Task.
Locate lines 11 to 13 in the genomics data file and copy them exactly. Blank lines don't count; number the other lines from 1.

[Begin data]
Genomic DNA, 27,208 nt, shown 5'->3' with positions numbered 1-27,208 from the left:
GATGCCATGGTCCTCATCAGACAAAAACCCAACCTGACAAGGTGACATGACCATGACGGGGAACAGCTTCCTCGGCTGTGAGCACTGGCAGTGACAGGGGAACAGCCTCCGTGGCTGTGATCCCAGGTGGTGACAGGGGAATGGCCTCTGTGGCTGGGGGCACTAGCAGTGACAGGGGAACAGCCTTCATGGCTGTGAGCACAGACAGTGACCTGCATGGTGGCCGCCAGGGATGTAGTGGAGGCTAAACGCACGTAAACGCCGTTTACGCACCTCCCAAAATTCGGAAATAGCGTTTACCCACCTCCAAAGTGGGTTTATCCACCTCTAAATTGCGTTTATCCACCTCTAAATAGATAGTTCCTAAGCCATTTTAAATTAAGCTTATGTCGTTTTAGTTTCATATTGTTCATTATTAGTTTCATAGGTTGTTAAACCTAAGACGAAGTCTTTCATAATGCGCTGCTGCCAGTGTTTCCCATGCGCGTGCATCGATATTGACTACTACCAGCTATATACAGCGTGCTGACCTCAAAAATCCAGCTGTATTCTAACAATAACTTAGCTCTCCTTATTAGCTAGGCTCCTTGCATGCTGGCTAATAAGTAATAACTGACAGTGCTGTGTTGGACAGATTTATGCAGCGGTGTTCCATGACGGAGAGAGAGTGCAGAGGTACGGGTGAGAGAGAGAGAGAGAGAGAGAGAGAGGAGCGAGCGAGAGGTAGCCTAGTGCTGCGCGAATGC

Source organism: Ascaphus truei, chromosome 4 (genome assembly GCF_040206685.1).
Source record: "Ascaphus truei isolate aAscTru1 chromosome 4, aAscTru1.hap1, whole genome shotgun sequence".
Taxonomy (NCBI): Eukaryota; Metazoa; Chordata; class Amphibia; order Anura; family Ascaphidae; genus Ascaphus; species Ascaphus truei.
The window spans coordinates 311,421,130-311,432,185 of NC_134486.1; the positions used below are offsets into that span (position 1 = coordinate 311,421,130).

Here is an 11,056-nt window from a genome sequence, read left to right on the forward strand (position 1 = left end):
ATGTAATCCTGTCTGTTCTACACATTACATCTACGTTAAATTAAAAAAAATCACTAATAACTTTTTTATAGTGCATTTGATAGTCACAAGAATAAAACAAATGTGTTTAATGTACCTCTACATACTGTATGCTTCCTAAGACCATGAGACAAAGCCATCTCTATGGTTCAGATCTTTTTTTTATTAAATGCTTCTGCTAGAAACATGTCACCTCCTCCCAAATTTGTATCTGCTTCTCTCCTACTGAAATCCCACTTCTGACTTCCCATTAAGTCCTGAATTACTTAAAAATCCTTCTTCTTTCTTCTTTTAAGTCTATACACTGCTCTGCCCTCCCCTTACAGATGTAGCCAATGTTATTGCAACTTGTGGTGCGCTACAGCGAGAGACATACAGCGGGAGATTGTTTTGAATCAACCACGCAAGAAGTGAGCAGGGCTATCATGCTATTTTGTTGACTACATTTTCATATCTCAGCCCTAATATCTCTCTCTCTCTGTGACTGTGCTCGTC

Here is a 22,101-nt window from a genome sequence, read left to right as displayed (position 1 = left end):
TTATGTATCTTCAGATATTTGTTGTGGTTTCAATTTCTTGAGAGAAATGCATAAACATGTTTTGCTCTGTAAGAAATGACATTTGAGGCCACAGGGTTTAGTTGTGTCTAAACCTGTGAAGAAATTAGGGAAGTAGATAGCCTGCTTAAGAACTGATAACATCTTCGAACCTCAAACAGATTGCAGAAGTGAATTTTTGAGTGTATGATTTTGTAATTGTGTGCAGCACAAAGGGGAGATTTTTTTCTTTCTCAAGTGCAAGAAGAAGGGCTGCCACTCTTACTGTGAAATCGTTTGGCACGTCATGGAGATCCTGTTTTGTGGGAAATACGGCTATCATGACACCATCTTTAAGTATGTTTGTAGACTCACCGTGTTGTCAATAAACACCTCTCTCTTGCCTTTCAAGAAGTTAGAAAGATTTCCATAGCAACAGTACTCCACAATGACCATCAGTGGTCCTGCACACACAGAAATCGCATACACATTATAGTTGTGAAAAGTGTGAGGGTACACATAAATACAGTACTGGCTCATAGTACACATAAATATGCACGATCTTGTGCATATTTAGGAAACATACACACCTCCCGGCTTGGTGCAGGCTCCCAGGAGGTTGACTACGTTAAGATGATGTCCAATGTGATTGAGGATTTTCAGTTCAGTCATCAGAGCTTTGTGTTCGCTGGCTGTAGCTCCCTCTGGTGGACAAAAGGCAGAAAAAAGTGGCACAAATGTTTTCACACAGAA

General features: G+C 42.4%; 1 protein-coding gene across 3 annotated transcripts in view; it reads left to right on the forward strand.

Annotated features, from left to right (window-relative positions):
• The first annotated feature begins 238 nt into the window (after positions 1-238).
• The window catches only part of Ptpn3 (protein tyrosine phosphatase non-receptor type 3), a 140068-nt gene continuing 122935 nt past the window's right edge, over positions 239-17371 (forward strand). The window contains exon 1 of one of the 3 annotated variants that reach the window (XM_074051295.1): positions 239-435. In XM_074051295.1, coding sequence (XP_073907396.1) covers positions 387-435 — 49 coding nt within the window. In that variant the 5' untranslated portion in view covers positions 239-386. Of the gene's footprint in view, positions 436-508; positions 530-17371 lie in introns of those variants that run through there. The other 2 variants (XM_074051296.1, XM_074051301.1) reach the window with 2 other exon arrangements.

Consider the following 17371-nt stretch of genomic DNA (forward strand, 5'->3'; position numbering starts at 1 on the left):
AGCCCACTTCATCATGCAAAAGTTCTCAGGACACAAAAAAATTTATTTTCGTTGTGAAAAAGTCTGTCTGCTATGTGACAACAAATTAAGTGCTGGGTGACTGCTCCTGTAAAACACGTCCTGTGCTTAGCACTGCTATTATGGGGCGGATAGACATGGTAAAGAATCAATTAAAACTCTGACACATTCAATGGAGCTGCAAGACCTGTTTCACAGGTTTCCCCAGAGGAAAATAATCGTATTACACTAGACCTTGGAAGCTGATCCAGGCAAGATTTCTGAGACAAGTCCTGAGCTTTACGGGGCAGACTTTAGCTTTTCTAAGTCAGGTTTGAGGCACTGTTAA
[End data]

General features: G+C 42.4%; 1 protein-coding gene across 3 annotated transcripts in view; it reads left to right on the forward strand.

Annotated features, from left to right (window-relative positions):
• The first annotated feature begins 238 nt into the window (after positions 1-238).